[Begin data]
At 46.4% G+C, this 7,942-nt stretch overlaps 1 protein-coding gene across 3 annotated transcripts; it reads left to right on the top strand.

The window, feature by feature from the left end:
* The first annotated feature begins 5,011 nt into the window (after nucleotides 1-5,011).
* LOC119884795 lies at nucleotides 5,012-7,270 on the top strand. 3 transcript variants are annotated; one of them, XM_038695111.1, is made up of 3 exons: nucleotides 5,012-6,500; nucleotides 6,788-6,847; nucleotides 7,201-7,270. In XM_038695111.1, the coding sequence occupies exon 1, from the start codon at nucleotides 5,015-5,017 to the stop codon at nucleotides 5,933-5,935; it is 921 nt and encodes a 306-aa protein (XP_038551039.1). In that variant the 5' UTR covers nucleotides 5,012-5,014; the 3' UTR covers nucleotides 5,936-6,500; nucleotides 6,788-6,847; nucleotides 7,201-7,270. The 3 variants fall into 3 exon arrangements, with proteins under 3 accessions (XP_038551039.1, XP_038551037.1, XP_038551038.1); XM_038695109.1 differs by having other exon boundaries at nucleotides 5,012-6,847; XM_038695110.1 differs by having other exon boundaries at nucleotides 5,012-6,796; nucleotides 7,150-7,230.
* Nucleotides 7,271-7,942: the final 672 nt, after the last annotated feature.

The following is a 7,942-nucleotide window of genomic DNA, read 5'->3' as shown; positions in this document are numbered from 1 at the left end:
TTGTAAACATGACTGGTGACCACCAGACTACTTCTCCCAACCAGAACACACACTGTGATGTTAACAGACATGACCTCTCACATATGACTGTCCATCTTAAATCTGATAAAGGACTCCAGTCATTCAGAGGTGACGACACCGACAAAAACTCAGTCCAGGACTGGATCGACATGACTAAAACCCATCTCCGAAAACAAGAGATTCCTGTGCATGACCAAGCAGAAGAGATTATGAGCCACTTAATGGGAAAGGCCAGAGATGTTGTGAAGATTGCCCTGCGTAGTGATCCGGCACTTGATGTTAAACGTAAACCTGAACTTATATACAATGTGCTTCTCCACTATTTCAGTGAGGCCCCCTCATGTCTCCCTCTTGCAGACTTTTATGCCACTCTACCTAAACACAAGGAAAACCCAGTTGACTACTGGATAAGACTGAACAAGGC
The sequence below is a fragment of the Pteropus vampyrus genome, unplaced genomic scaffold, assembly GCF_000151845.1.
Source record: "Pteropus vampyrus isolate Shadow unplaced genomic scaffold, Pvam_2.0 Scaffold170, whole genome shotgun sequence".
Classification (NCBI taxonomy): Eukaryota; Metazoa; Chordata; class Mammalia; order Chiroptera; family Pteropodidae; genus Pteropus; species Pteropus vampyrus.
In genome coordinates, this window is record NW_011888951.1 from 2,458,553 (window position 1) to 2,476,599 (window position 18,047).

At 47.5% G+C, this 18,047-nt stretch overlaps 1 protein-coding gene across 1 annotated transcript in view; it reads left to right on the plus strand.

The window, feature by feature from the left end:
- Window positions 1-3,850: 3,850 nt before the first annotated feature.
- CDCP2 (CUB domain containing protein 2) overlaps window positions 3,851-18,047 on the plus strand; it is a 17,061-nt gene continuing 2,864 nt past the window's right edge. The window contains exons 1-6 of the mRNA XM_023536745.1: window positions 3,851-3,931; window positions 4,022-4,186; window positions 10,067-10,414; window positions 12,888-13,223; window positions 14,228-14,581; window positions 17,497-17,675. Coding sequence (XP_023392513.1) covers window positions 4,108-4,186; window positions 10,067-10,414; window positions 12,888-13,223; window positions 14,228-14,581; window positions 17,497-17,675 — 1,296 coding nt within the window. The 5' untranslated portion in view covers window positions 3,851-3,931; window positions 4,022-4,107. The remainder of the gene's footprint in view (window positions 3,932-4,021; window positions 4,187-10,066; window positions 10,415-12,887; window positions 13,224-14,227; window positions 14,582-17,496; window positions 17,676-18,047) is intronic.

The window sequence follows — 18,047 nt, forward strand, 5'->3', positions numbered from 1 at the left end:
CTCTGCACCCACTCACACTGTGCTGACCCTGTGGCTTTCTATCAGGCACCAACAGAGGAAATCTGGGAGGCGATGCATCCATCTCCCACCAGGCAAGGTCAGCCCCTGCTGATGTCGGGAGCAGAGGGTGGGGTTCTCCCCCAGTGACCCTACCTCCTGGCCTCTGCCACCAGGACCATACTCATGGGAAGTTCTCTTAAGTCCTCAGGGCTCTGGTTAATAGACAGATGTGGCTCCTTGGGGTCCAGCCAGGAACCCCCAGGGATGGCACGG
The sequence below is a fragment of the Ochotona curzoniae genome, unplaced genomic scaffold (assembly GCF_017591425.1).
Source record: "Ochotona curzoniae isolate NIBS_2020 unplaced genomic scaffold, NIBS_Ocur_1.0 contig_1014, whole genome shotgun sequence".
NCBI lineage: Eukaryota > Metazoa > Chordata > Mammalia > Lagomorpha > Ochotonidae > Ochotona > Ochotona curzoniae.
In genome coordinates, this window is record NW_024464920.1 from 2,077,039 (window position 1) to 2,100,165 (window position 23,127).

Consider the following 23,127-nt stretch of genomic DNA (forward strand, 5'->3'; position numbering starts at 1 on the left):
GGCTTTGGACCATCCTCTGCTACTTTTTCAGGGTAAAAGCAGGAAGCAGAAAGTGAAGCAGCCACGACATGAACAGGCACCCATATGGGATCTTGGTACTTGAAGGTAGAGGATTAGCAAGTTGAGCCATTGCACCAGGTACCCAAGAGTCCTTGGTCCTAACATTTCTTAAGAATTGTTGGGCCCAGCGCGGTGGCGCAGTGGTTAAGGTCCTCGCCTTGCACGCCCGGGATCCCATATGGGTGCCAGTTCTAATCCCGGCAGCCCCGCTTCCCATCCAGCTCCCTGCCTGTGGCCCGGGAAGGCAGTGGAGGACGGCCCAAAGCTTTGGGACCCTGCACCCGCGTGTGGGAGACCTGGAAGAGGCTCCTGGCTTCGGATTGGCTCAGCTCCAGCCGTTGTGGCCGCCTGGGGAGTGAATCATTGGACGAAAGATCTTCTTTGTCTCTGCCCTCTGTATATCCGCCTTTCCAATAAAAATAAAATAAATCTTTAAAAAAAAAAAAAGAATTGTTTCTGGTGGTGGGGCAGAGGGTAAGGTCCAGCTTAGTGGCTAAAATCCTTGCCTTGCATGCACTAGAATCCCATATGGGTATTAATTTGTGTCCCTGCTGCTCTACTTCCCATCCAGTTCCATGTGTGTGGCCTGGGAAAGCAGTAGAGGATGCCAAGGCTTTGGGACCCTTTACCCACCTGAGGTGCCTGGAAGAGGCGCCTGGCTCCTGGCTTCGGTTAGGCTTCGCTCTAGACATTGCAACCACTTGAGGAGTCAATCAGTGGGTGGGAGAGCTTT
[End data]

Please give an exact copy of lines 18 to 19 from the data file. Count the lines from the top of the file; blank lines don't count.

The sequence below is a fragment of the Ochotona curzoniae genome, unplaced genomic scaffold (assembly GCF_017591425.1).
Source record: "Ochotona curzoniae isolate NIBS_2020 unplaced genomic scaffold, NIBS_Ocur_1.0 contig_1014, whole genome shotgun sequence".